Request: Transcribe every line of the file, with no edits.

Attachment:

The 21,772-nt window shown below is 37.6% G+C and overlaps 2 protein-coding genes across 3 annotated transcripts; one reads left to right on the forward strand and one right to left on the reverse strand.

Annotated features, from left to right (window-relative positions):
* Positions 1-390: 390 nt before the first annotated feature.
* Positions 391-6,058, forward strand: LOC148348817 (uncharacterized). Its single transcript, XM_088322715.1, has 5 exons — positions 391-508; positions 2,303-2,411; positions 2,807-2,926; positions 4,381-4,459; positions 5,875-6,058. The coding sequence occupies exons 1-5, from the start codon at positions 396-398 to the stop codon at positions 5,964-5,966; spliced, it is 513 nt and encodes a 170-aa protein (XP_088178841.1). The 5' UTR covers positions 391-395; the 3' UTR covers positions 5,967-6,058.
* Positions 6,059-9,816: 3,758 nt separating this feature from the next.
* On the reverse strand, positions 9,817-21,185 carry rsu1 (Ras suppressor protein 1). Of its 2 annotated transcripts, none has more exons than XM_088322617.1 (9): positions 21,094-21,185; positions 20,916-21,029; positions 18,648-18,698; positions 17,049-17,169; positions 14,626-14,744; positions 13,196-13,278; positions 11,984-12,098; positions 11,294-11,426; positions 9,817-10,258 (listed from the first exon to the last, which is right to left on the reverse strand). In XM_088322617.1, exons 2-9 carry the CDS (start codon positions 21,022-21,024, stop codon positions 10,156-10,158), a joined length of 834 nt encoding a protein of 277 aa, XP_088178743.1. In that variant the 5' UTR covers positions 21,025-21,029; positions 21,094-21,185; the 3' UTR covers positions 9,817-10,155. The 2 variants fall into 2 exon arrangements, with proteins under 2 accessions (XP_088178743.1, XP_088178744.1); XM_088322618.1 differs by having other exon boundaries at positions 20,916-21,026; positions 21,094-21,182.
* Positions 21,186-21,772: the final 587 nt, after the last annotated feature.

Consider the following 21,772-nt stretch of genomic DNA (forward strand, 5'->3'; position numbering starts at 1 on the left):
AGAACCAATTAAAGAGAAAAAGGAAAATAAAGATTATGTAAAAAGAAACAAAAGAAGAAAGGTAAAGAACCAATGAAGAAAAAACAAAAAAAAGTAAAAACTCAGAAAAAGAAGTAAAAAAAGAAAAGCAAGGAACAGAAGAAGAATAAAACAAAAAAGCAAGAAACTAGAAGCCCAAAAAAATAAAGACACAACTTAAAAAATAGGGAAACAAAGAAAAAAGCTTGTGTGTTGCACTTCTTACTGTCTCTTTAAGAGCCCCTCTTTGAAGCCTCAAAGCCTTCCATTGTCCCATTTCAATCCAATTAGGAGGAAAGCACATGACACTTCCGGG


The 21,772-nt window shown below is 37.6% G+C and overlaps 2 protein-coding genes across 3 annotated transcripts; one reads left to right on the forward strand and one right to left on the reverse strand.

Annotated features, from left to right (window-relative positions):
* Positions 1-390: 390 nt before the first annotated feature.
* Positions 391-6,058, forward strand: LOC148348817 (uncharacterized). Its single transcript, XM_088322715.1, has 5 exons — positions 391-508; positions 2,303-2,411; positions 2,807-2,926; positions 4,381-4,459; positions 5,875-6,058. The coding sequence occupies exons 1-5, from the start codon at positions 396-398 to the stop codon at positions 5,964-5,966; spliced, it is 513 nt and encodes a 170-aa protein (XP_088178841.1). The 5' UTR covers positions 391-395; the 3' UTR covers positions 5,967-6,058.
* Positions 6,059-9,816: 3,758 nt separating this feature from the next.
* On the reverse strand, positions 9,817-21,185 carry rsu1 (Ras suppressor protein 1). Of its 2 annotated transcripts, none has more exons than XM_088322617.1 (9): positions 21,094-21,185; positions 20,916-21,029; positions 18,648-18,698; positions 17,049-17,169; positions 14,626-14,744; positions 13,196-13,278; positions 11,984-12,098; positions 11,294-11,426; positions 9,817-10,258 (listed from the first exon to the last, which is right to left on the reverse strand). In XM_088322617.1, exons 2-9 carry the CDS (start codon positions 21,022-21,024, stop codon positions 10,156-10,158), a joined length of 834 nt encoding a protein of 277 aa, XP_088178743.1. In that variant the 5' UTR covers positions 21,025-21,029; positions 21,094-21,185; the 3' UTR covers positions 9,817-10,155. The 2 variants fall into 2 exon arrangements, with proteins under 2 accessions (XP_088178743.1, XP_088178744.1); XM_088322618.1 differs by having other exon boundaries at positions 20,916-21,026; positions 21,094-21,182.
* Positions 21,186-21,772: the final 587 nt, after the last annotated feature.

Consider the following 21,772-nt stretch of genomic DNA (forward strand, 5'->3'; position numbering starts at 1 on the left):
AGAACCAATTAAAGAGAAAAAGGAAAATAAAGATTATGTAAAAAGAAACAAAAGAAGAAAGGTAAAGAACCAATGAAGAAAAAACAAAAAAAAGTAAAAACTCAGAAAAAGAAGTAAAAAAAGAAAAGCAAGGAACAGAAGAAGAATAAAACAAAAAAGCAAGAAACTAGAAGCCCAAAAAAATAAAGACACAACTTAAAAAATAGGGAAACAAAGAAAAAAGCTTGTGTGTTGCACTTCTTACTGTCTCTTTAAGAGCCCCTCTTTGAAGCCTCAAAGCCTTCCATTGTCCCATTTCAATCCAATTAGGAGGAAAGCACATGACACTTCCGGG